SBIRT in primary care
The integration of SBIRT into primary care
Evie Dodd, MSPH, MSN, FNP, Senior Project Manager, HealthTeamWorks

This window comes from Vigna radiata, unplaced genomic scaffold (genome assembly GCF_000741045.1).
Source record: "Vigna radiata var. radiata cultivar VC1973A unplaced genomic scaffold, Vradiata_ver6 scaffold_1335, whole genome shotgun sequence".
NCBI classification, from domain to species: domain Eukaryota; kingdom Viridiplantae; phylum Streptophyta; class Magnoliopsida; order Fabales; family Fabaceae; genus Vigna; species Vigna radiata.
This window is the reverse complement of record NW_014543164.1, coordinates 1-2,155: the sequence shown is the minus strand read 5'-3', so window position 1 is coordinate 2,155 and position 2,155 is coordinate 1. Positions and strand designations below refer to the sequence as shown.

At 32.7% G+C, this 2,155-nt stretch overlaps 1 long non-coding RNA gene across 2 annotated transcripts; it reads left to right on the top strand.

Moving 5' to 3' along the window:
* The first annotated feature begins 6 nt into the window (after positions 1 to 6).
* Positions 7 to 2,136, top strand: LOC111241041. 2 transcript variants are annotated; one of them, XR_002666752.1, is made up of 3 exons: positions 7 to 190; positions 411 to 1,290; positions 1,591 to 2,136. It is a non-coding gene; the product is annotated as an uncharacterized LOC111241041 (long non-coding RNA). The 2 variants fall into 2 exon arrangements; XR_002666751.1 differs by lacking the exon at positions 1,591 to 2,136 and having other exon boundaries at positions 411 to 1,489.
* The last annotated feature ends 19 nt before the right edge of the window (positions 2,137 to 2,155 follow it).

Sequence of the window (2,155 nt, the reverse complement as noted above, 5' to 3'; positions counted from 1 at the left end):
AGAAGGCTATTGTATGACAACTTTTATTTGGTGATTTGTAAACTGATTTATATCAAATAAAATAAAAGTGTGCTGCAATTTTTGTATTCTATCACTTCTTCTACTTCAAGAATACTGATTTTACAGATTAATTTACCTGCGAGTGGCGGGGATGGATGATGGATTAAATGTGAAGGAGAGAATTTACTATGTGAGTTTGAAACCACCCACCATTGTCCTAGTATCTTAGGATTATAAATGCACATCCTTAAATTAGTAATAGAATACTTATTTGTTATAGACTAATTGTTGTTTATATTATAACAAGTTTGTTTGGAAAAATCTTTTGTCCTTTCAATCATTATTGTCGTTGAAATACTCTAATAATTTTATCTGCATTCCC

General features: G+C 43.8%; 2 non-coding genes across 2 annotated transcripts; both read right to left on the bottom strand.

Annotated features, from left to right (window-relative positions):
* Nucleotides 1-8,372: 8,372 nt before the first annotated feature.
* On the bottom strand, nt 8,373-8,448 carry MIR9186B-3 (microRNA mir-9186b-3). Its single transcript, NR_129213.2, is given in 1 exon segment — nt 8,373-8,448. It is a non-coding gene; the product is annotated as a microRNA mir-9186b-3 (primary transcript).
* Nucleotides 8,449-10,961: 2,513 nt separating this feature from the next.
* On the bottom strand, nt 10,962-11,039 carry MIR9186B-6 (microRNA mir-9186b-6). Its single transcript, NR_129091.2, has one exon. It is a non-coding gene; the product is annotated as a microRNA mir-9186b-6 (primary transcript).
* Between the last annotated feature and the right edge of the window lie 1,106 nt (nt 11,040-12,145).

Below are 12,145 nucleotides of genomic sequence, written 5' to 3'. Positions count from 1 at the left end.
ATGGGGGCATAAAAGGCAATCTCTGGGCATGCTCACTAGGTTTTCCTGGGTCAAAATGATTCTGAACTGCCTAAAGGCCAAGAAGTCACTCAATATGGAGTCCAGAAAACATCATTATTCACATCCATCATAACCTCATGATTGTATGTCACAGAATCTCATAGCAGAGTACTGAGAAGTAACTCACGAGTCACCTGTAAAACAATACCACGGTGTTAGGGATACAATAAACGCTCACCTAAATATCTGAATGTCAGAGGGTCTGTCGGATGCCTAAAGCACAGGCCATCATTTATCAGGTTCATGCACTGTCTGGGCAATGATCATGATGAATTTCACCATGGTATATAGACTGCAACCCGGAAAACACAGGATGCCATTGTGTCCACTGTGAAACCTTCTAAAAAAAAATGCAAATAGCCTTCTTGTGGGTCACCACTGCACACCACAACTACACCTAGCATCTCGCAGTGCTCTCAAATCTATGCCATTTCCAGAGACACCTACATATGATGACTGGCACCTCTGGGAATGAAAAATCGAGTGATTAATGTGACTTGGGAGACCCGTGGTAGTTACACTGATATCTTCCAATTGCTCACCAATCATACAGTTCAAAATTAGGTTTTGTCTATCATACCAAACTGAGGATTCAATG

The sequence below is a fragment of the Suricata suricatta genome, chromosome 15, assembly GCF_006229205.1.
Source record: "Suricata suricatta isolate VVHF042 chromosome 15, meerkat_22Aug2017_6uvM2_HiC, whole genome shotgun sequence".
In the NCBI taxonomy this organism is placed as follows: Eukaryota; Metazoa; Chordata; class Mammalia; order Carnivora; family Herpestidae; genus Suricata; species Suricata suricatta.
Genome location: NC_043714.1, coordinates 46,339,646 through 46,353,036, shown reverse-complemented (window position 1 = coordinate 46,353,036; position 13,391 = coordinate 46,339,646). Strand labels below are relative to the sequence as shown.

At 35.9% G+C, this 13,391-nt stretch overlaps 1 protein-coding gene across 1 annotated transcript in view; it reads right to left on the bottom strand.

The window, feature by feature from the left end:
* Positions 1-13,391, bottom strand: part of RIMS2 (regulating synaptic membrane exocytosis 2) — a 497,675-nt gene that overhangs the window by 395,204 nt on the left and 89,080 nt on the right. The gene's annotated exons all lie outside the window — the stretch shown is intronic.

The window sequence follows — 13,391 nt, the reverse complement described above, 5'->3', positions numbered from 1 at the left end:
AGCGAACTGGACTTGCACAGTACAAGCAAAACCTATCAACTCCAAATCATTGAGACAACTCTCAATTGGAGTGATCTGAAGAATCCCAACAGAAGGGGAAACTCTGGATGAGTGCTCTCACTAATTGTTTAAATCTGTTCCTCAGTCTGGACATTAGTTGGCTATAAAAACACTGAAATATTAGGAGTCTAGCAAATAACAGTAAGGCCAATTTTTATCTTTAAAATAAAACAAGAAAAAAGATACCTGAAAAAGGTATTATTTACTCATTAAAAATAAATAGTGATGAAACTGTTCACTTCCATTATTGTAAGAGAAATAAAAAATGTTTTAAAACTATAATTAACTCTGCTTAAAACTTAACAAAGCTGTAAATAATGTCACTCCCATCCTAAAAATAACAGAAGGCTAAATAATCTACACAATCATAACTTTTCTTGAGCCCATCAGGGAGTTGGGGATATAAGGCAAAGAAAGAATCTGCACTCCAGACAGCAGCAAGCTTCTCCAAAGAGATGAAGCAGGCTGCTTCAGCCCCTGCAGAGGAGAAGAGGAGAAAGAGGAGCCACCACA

A primary care patient-centered medical home is the ideal place to address all aspects of health and wellness including alcohol. However, a recent report issued in January 2014 from the CDC found that very few healthcare professionals talk with their patients about alcohol.This despite the fact that the United States Preventive Services Task Force recommends that clinicians routinely screen patients for alcohol misuse and provide a brief intervention to promote adherence to moderate drinking levels. Why isn’t alcohol screening and brief intervention happening more often in primary care? Especially since drinking alcohol above moderate levels contributes to a wide range of health problems including cardiovascular disease, cancer, gastrointestinal diseases, unintended pregnancy, sexually transmitted infections, injury, domestic violence, depression and suicide. Some clinicians believe that they will recognize which patients are drinking too much alcohol without using a validated screening question. However, only four to five percent of adults in the U.S. have alcohol dependence, while approximately 25 percent drink above moderate levels and may not present with any obvious signs of problematic drinking. Sometimes this is the issue. The good news is that alcohol screening and brief intervention really is brief (five-10 minutes) in most cases. And when there is insufficient time to address alcohol, the issue can be addressed effectively at a follow-up visit. Also, different members of the healthcare team can be trained to help to carry out alcohol screening and brief intervention including medical assistants, nurses, health educators, behavioral health professionals and primary care clinicians. Some practices are concerned about getting reimbursed for the service. Fortunately alcohol screening and brief intervention is a reimbursable service and one of the covered prevention services under the Affordable Care Act. Most important to note is that this is an evidence-based practice that really does work to decrease the burden of disease and the enormous healthcare and other costs to society that are caused by excessive alcohol intake! So, let’s look forward to the day when every patient-centered medical home routinely talks with their patients about alcohol use.